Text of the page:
Beth,please e-mail me at email@example.com and let me know where I can ship your prize,an Agatha Christie "Queen of Mystery" tote bag, to.
Please title your e-mail "Christie Prize winner",so that it won't get trapped in my spam folder. Don't mean to nag but I do want to send it out to you as soon as possible and I hope you and your family have a very happy Thanksgiving!
Speaking of Turkey Day,I'll be taking the next two days off from this blog so I thought that leaving all of you with a menu of music somewhat suitable for the occasion would be best.
Since many folks like to start off their holiday dinner by saying grace, This "Thanksgiving Prayer" by the late great Johnny Cash feels just right. After all,what's good enough for Dr. Quinn,Medicine Woman should be good enough for anyone:
For a slice of something silly,here's Adam Sandler with "The Thanksgiving song" his tribute to the main dish of the day.
While many people prefer to offer other proteins such as ham,chicken or the well known but not always loved tofurkey,the mainstay on most holiday tables is that gorgeous gobbler. Like the song says,50 million Elvis fans can't be wrong!:
Pop music tends to highlight Christmas more than Thanksgiving as a rule,yet a few songs do seem to count as proper sentiment for that day as well.
Natalie Merchant's video for "Kind & Generous" does have an air of Water for Elephants about it(far ahead of it's time)yet the overall theme of celebrating the goodness of those around deserves some fanciful treatment:
To lift your feet along with your spirits,Mary J. Blige gives us her take on "Family Affair". Being with family is one of those anticipated/dreaded traditions of the holidays that everyone struggles to deal with as pleasantly or painlessly as possible.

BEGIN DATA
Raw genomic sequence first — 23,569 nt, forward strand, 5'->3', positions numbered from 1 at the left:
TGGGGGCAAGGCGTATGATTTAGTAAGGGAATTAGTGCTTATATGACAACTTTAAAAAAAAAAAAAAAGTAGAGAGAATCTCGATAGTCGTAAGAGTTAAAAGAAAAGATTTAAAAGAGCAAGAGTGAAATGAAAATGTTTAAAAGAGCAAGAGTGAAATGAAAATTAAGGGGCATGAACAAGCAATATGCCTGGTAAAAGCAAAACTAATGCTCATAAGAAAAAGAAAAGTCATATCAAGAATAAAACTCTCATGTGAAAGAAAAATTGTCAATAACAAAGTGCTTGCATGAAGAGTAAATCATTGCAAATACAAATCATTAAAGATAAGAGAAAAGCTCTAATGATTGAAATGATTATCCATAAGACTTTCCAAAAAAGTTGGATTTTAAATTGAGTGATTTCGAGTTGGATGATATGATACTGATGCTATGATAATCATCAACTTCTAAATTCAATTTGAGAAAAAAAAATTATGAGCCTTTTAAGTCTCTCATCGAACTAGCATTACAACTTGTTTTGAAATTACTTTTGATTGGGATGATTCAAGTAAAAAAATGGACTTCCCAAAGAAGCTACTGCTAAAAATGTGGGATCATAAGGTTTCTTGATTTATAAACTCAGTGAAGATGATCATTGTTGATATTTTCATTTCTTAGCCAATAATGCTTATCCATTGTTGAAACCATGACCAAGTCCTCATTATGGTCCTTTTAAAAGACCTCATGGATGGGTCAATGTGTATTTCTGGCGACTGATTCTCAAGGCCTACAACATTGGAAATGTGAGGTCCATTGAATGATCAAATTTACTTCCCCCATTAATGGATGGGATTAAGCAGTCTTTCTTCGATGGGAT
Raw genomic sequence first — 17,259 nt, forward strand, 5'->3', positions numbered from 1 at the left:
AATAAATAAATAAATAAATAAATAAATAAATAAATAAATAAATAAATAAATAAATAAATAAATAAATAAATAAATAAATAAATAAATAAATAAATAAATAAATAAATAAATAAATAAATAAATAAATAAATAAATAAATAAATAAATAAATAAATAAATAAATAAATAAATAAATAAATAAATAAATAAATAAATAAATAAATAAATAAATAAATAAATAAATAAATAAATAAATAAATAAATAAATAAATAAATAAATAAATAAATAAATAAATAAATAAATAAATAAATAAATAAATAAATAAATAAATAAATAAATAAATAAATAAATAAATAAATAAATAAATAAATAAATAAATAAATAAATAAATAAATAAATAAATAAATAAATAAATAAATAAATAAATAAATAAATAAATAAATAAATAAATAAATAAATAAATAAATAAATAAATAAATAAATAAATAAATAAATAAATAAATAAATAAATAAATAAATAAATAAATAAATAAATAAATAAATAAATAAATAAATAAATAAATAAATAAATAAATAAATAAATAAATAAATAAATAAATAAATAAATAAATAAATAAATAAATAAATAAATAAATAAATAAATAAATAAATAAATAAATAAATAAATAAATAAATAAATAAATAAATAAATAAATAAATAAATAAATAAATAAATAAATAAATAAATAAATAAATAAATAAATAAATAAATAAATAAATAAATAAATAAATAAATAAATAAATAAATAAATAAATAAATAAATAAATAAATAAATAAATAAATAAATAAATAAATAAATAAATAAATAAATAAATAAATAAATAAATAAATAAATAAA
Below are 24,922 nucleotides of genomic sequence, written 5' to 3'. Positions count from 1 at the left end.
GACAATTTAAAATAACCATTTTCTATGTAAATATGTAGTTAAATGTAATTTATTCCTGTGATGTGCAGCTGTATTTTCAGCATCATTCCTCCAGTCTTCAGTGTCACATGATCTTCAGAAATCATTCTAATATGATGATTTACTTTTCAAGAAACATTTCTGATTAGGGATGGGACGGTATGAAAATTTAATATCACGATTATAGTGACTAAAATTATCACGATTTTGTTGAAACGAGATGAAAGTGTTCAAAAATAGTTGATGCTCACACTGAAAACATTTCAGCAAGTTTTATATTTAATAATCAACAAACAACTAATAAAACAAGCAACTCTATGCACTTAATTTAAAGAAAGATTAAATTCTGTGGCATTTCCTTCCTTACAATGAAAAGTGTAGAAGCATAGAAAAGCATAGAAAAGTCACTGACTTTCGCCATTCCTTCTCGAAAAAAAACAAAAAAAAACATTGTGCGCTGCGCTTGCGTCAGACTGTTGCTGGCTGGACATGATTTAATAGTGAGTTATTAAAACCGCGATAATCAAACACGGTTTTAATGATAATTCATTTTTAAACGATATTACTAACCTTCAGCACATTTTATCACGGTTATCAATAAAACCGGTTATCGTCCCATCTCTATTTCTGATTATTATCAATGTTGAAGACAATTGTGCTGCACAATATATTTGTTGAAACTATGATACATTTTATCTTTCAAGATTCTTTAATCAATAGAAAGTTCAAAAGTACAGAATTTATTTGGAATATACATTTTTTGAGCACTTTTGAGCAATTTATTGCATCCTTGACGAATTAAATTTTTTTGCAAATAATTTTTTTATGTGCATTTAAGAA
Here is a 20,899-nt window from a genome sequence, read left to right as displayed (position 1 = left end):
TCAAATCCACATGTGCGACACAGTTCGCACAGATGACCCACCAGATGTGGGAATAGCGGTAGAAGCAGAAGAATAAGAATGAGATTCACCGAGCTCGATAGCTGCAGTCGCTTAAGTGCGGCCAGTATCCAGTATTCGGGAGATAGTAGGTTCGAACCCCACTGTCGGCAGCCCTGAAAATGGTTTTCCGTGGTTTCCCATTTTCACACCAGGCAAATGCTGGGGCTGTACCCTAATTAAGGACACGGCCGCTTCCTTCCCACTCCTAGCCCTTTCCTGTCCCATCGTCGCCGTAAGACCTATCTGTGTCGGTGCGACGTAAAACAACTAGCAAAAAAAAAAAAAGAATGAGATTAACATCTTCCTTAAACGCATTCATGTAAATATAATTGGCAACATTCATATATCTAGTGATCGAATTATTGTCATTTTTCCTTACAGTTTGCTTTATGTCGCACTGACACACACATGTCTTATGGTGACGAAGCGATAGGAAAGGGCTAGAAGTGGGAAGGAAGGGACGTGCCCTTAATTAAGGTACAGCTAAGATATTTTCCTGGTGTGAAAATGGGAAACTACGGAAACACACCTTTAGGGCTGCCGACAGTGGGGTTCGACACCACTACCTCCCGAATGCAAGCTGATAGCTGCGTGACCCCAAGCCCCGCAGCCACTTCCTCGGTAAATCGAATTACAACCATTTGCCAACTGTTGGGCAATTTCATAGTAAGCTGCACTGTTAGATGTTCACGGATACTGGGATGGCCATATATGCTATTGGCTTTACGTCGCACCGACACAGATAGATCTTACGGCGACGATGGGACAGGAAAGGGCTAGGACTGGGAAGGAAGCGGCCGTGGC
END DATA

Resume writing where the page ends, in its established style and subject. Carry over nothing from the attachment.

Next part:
What might do the trick is a rousing dance song and this toe tapping tune fills the bill to a T. Even the most cranky in-laws and annoying cousins can loosen up and push their regular drama to the side as they get their groove on in this dancery:
So,Happy Thanksgiving folks and I'll see you next Monday(if you're not cyber shopping,that is). I know that times are particularly tough right now but it's a good idea to assess the positive things in your life and cherish them all the more.
Also,I hope you enjoy a delicious dinner with your loved ones and get to share some laughs along with the stuffing:
Posted by lady t at 12:31 PM No comments:
Labels: books and reading, music, pop culture
Tuesday, November 22, 2011
Making a date with Stephen King's 11/22/63
As part of my Girl's Night Out this past weekend,I treated myself to a hefty new hardbound book,one that's been receiving quite a bit of praise and scrutiny even before it hit the stores. Stephen King's 11/22/63 falls more into the sci-fi realm than his usual horror story stomping grounds as the name of the game is time travel.
As the title suggests,the core focus of our leading man Jake Epping's journey into America's past is to stop the assassination of JFK. It's a bit of a dying man's request,as his good friend Al(who discovers the doorway that brings you to the year 1958 in the storeroom of his diner)becomes too ill to complete his self appointed mission.